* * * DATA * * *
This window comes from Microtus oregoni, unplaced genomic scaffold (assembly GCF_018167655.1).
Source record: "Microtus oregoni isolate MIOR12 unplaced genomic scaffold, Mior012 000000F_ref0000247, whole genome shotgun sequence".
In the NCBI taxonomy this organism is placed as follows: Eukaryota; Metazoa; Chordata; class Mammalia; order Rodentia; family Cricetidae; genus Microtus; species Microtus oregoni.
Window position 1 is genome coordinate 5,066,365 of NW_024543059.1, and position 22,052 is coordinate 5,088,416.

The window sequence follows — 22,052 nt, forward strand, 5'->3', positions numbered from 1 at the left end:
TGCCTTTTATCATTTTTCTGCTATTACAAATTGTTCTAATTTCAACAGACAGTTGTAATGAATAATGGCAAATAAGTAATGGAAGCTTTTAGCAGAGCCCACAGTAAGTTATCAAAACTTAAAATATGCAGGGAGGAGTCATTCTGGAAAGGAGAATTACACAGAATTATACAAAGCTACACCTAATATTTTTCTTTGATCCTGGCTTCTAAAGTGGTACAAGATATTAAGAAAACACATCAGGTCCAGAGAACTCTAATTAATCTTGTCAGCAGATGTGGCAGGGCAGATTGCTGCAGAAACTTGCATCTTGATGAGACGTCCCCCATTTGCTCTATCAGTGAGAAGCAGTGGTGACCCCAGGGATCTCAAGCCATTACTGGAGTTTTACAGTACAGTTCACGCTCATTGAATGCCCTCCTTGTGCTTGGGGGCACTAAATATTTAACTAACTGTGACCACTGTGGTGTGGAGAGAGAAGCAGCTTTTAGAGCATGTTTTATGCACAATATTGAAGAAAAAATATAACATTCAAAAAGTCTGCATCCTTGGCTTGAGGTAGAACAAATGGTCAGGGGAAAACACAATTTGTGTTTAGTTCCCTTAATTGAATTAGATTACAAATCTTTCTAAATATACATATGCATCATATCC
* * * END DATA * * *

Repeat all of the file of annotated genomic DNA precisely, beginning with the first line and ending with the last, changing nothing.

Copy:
This window comes from Microtus oregoni, unplaced genomic scaffold (assembly GCF_018167655.1).
Source record: "Microtus oregoni isolate MIOR12 unplaced genomic scaffold, Mior012 000000F_ref0000247, whole genome shotgun sequence".
In the NCBI taxonomy this organism is placed as follows: Eukaryota; Metazoa; Chordata; class Mammalia; order Rodentia; family Cricetidae; genus Microtus; species Microtus oregoni.
Window position 1 is genome coordinate 5,066,365 of NW_024543059.1, and position 22,052 is coordinate 5,088,416.

The window sequence follows — 22,052 nt, forward strand, 5'->3', positions numbered from 1 at the left end:
TGCCTTTTATCATTTTTCTGCTATTACAAATTGTTCTAATTTCAACAGACAGTTGTAATGAATAATGGCAAATAAGTAATGGAAGCTTTTAGCAGAGCCCACAGTAAGTTATCAAAACTTAAAATATGCAGGGAGGAGTCATTCTGGAAAGGAGAATTACACAGAATTATACAAAGCTACACCTAATATTTTTCTTTGATCCTGGCTTCTAAAGTGGTACAAGATATTAAGAAAACACATCAGGTCCAGAGAACTCTAATTAATCTTGTCAGCAGATGTGGCAGGGCAGATTGCTGCAGAAACTTGCATCTTGATGAGACGTCCCCCATTTGCTCTATCAGTGAGAAGCAGTGGTGACCCCAGGGATCTCAAGCCATTACTGGAGTTTTACAGTACAGTTCACGCTCATTGAATGCCCTCCTTGTGCTTGGGGGCACTAAATATTTAACTAACTGTGACCACTGTGGTGTGGAGAGAGAAGCAGCTTTTAGAGCATGTTTTATGCACAATATTGAAGAAAAAATATAACATTCAAAAAGTCTGCATCCTTGGCTTGAGGTAGAACAAATGGTCAGGGGAAAACACAATTTGTGTTTAGTTCCCTTAATTGAATTAGATTACAAATCTTTCTAAATATACATATGCATCATATCC